The tragic events of Jan. 6, when rioters invaded the U.S. Capitol, were poignantly captured in edited videos played by House impeachment prosecutors this week. The footage showing what happened was emotional and harrowing. The breaking glass, the smashed doors, the mob’s running battles with Capitol police.
Many of the nation’s top politicians were terrified, cowering in their offices and other locations, fearful for their lives. Reporters covering the impeachment trial described the footage as “visceral,” “shocking,” “horrible,” “dark,” “haunting,” “packing enormous emotional punch.”
Stories told by individual lawmakers were also chilling. House prosecutor Jamie Raskin became emotional as he described having his daughter with him in the Capitol and being afraid for her life. Many members of Congress prayed and pleaded for help.
And, as has been emphasized many times, the actions of Capitol police were heroic as they fought the insurrection.
So, there are many lessons and takeaways from this most publicized, best documented riot in U.S. history. It’s clearly the riot that has caused the most outrage and indignation ever.
Whether or not Trump is ultimately convicted, here’s one thing I really hope will be learned: The nation’s top leaders, especially Democrats, having experienced what they experienced, should demonstrate more empathy and more understanding for the thousands of victims of last summer’s violent riots, and for the police officers who stepped in to fight the mobs and protect people and property from mobsters in many cities across the country.
Because, the reality is, as bad and unforgettable as the Capitol invasion was, as traumatic and intense as it was, last summer’s riots in many cities were far worse, with far more victims, far more deaths, with burning buildings, looting, far more police officers injured, and $2 billion in damage.
Just as members of Congress feared for their lives as they cowered in their offices, I hope they might have more sympathy for the small shop owners, cowering in their back rooms, wondering if they might be killed, as rioters broke windows, smashed doors, looted, and set shops and police precincts on fire.
I hope members of Congress will praise the police officers who stood against the rioters in the cities as heroes, not as “storm troopers” and some have called them. I hope they would be more willing to call out the National Guard, as it was called out to protect them – instead of criticize use of the Guard as “militarizing” the streets of U.S. cities.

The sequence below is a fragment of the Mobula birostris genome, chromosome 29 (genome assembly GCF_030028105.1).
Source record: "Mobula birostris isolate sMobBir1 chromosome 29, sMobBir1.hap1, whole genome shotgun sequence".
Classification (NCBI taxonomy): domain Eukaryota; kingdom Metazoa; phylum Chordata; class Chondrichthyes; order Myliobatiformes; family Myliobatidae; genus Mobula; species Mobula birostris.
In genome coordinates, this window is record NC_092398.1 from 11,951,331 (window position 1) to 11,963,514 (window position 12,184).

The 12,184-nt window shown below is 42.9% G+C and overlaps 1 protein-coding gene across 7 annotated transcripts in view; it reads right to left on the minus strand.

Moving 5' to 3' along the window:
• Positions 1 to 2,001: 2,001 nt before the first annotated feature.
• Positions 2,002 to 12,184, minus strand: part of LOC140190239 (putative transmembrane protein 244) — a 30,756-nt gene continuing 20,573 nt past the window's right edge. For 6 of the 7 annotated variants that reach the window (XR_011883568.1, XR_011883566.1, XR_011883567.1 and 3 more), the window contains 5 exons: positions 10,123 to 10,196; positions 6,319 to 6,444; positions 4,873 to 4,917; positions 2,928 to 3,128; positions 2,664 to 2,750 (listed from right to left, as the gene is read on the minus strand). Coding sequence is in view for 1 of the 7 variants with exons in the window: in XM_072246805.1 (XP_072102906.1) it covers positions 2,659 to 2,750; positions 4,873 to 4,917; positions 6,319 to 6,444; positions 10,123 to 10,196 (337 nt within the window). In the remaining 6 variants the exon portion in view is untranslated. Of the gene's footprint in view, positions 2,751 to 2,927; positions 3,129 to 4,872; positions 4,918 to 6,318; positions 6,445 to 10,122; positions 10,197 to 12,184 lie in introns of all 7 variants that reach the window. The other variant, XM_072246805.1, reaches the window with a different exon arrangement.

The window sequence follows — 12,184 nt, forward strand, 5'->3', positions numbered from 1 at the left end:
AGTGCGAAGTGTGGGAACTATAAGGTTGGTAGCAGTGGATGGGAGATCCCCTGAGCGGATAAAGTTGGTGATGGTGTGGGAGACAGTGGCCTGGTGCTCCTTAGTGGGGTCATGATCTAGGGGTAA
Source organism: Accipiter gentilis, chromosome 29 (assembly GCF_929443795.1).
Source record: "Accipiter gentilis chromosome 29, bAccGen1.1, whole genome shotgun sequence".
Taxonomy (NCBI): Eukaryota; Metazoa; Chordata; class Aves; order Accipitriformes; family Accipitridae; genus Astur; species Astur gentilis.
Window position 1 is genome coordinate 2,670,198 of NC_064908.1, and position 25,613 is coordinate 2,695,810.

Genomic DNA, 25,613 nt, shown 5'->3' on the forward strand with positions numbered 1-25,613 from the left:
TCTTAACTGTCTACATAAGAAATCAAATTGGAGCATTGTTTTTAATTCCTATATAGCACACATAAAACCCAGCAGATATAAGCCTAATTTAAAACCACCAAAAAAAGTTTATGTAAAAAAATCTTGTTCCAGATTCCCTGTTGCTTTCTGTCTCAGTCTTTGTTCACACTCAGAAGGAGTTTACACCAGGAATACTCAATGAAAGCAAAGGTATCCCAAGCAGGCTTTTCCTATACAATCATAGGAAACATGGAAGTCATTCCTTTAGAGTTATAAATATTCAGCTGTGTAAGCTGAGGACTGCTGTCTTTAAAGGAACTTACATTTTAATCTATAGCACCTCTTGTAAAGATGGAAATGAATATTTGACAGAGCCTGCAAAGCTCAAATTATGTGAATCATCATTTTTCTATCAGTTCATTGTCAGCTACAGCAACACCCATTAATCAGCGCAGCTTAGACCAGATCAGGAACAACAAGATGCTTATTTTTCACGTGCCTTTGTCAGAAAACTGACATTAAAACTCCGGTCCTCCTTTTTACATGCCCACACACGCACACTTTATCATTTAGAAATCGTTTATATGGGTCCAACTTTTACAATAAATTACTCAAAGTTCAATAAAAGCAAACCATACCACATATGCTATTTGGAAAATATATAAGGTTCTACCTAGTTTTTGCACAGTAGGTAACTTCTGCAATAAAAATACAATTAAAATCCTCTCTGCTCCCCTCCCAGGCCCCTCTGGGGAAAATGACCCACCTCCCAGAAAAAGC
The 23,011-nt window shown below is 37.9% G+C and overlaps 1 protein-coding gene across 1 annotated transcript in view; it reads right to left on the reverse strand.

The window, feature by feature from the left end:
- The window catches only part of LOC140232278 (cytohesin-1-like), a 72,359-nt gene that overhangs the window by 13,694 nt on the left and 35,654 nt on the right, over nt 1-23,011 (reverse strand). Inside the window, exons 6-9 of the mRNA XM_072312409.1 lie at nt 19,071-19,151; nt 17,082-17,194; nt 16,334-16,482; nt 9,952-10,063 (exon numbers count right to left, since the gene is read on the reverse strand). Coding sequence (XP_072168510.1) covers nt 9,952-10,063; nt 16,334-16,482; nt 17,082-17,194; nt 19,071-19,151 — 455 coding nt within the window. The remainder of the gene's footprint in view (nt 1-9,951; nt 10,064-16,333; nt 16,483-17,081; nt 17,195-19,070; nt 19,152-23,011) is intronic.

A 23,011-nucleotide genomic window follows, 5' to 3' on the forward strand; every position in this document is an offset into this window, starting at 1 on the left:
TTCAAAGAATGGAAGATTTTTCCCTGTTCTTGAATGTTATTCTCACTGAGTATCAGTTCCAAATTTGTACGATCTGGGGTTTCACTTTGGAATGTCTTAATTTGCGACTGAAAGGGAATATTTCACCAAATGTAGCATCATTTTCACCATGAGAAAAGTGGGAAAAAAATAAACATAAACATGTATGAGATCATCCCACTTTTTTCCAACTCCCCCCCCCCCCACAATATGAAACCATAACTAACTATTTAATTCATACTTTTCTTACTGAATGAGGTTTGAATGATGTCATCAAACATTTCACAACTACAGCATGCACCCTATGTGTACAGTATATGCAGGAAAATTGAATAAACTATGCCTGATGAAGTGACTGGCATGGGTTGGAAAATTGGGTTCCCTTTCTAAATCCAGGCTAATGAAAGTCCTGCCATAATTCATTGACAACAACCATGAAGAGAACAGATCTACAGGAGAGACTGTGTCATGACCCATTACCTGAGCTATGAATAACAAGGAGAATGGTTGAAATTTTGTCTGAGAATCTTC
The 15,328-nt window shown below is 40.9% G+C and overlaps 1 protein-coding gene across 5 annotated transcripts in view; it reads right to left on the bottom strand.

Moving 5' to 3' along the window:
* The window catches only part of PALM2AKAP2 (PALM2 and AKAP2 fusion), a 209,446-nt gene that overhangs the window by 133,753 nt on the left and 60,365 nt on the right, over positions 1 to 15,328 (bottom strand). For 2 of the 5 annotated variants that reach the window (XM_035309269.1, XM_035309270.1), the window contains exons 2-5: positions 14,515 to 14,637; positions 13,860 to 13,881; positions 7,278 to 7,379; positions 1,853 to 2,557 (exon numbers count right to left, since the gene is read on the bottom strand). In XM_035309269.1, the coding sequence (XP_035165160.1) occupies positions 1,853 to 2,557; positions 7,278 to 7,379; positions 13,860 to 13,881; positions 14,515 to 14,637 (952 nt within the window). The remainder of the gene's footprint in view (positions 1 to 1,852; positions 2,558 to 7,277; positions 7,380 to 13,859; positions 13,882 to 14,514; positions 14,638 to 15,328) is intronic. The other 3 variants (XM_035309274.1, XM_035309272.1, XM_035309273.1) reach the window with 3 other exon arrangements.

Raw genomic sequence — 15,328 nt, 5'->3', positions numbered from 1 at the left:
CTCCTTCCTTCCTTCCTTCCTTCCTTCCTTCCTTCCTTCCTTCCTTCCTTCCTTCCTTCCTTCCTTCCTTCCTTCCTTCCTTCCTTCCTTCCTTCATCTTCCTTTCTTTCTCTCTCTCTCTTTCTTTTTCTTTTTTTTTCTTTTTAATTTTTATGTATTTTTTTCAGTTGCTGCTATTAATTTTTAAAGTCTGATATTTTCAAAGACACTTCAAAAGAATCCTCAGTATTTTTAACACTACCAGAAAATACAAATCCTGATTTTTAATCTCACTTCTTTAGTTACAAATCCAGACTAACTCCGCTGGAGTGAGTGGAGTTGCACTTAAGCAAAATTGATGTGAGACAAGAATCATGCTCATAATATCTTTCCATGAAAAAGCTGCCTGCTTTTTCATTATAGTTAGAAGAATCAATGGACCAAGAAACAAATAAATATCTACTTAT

I hope they will no longer offer to pay bail for those arrested in riots (as Kamala Harris did). I’m sure members of Congress would be outraged if anyone offered to pay bail for those arrested at the Capitol melee.
Also, an unarmed woman who had lived an exemplary life was shot and killed by a Capitol officer as she unlawfully tried to go through a window into a section of the Capitol. The officer is being supported and praised by politicians for “doing what he had to do.” I don’t disagree with that. But I hope Democratic politicians who have criticized and vilified police officers for using deadly force will now appreciate their service. I hope they will support officers across the country, not just those who protected them in the Capitol.
I give the Capitol officer the full benefit of the doubt. He was in a very difficult situation and had to make a split-second decision in the heat of the moment. But imagine that the young woman was an unarmed young black man out on the street. Imagine a split-second decision had to be made in the heat of a difficult moment. There would be outrage and many questions. All sorts of politicians would be asking, “Did the officer really have to use deadly force?”
For the politicians involved, there’s a big difference between the Capitol riot and those during the summer. The difference is, it was all very personal for them. They were in the middle of it. They were the victims. It wasn’t academic, something they saw on TV. There were there. They were understandably terrified.
But for the victims of the summer riots, the violence was just as personal, just as terrifying, just as abhorrent. In total, it was far more destructive, far more dangerous, than what happened at the Capitol, with a much greater human toll — 2,000 officers hurt, at least 30 deaths.
Having experienced a riot themselves, I hope some of the politicians will no longer misquote Martin Luther King and justify violent riots as the “language of the unheard.”
So, among the many lessons to be learned from the tragic events of Jan. 6, I hope America’s top politicians will be more supportive of the victims of other riots, more appreciative of the police who protect us, and less tolerant of the mobs and thugs who loot and burn and terrify others.